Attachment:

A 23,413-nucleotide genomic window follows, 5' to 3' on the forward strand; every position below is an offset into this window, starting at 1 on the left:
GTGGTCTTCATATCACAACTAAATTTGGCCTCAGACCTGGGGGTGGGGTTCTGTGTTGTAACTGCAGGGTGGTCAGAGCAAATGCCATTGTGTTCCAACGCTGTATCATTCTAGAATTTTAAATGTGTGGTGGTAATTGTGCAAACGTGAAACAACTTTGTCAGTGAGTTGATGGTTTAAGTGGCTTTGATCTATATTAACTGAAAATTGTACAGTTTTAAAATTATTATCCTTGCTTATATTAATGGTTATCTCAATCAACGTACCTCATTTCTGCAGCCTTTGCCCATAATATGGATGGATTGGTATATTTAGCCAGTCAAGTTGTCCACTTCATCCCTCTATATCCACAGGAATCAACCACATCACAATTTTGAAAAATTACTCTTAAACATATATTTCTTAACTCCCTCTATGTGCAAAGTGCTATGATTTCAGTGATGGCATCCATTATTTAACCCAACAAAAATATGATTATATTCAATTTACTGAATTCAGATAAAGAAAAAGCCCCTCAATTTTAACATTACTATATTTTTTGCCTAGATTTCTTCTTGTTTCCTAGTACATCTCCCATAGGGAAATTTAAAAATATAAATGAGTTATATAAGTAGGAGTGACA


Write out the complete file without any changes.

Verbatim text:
A 23,413-nucleotide genomic window follows, 5' to 3' on the forward strand; every position below is an offset into this window, starting at 1 on the left:
GTGGTCTTCATATCACAACTAAATTTGGCCTCAGACCTGGGGGTGGGGTTCTGTGTTGTAACTGCAGGGTGGTCAGAGCAAATGCCATTGTGTTCCAACGCTGTATCATTCTAGAATTTTAAATGTGTGGTGGTAATTGTGCAAACGTGAAACAACTTTGTCAGTGAGTTGATGGTTTAAGTGGCTTTGATCTATATTAACTGAAAATTGTACAGTTTTAAAATTATTATCCTTGCTTATATTAATGGTTATCTCAATCAACGTACCTCATTTCTGCAGCCTTTGCCCATAATATGGATGGATTGGTATATTTAGCCAGTCAAGTTGTCCACTTCATCCCTCTATATCCACAGGAATCAACCACATCACAATTTTGAAAAATTACTCTTAAACATATATTTCTTAACTCCCTCTATGTGCAAAGTGCTATGATTTCAGTGATGGCATCCATTATTTAACCCAACAAAAATATGATTATATTCAATTTACTGAATTCAGATAAAGAAAAAGCCCCTCAATTTTAACATTACTATATTTTTTGCCTAGATTTCTTCTTGTTTCCTAGTACATCTCCCATAGGGAAATTTAAAAATATAAATGAGTTATATAAGTAGGAGTGACA